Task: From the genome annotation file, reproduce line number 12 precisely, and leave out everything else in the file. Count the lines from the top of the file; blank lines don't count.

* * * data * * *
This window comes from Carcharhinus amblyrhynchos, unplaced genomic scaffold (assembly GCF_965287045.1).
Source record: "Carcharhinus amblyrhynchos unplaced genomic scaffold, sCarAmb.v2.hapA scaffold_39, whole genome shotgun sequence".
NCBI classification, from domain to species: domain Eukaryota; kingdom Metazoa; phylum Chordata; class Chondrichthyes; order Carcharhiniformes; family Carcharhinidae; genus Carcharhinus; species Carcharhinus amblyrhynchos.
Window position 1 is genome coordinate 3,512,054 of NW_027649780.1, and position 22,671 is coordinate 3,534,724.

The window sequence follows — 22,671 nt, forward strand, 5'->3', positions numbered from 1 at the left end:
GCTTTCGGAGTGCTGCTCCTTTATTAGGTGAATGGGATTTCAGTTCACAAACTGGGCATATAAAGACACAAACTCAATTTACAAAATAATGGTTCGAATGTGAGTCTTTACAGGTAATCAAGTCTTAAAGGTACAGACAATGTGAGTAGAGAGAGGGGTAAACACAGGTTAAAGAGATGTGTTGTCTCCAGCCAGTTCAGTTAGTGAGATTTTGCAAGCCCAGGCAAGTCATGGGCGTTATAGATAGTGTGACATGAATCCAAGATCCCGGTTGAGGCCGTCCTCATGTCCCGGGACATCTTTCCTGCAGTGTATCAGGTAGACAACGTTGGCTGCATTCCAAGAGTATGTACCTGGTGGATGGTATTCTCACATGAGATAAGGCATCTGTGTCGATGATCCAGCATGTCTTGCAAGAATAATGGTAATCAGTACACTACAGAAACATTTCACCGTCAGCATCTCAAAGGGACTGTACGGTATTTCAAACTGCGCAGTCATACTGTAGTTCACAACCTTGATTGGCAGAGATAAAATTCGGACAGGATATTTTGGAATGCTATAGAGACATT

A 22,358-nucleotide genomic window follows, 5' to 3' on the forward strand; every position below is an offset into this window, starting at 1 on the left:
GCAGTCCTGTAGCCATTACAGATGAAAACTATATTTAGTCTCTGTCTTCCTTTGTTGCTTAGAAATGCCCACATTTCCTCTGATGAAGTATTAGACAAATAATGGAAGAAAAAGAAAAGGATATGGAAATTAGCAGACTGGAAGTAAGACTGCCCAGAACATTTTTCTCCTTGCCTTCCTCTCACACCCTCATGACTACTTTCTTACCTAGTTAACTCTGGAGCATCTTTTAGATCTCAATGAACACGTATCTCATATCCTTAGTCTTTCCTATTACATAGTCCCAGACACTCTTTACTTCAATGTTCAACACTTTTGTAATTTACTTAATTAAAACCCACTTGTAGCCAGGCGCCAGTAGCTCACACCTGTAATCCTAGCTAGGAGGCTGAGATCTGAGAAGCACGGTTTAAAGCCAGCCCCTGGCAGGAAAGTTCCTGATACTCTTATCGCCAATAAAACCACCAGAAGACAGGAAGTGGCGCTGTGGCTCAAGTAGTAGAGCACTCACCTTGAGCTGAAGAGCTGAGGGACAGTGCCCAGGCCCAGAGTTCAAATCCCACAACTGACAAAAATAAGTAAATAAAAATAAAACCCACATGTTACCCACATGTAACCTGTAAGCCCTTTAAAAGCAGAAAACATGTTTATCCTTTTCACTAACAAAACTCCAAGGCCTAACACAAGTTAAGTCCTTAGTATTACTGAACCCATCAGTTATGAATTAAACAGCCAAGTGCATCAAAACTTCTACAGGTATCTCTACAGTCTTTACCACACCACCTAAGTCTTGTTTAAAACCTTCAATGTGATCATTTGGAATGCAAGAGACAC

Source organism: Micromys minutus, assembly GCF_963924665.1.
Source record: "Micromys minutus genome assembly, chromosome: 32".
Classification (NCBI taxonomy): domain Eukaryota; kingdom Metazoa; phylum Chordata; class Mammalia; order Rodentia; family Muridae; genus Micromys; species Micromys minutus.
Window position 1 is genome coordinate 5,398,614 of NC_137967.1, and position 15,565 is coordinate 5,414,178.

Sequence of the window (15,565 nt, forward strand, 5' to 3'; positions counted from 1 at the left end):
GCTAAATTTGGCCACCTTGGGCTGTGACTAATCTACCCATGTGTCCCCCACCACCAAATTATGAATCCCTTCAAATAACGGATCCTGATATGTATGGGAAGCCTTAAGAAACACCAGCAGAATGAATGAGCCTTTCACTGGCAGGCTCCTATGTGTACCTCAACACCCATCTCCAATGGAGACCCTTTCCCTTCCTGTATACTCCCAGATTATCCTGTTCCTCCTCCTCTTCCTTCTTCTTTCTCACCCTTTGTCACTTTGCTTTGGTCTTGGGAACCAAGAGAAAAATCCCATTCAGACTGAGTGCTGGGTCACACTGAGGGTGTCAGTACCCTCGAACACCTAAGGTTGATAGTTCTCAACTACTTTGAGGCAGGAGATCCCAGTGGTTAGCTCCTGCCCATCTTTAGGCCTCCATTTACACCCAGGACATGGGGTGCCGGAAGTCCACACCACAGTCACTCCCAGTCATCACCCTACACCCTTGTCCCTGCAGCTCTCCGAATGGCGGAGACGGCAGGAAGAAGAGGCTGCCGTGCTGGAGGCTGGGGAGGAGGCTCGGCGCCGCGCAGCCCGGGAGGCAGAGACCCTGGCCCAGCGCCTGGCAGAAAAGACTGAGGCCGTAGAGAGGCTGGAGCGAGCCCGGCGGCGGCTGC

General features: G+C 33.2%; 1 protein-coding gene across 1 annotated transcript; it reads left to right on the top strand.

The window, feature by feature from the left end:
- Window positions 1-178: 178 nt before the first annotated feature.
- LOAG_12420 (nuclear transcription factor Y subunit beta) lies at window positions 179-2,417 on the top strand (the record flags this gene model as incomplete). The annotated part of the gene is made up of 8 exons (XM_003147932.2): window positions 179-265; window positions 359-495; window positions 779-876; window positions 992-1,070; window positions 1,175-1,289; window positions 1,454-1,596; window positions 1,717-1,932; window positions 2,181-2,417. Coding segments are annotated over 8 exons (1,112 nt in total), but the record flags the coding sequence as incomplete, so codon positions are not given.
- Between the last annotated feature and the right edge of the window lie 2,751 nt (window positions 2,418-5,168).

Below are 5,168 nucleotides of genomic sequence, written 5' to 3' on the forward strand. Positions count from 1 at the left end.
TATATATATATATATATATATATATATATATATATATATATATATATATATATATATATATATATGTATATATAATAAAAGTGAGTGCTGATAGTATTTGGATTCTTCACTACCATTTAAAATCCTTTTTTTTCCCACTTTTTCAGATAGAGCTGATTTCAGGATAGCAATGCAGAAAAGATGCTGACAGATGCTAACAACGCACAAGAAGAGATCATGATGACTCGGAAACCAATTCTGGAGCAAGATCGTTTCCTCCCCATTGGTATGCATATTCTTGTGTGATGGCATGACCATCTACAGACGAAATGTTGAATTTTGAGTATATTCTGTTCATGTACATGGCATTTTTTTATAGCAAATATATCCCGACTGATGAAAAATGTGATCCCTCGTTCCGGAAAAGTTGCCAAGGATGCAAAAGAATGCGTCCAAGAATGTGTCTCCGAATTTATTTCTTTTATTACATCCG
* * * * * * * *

Window position 1 is genome coordinate 5,398,614 of NC_137967.1, and position 15,565 is coordinate 5,414,178.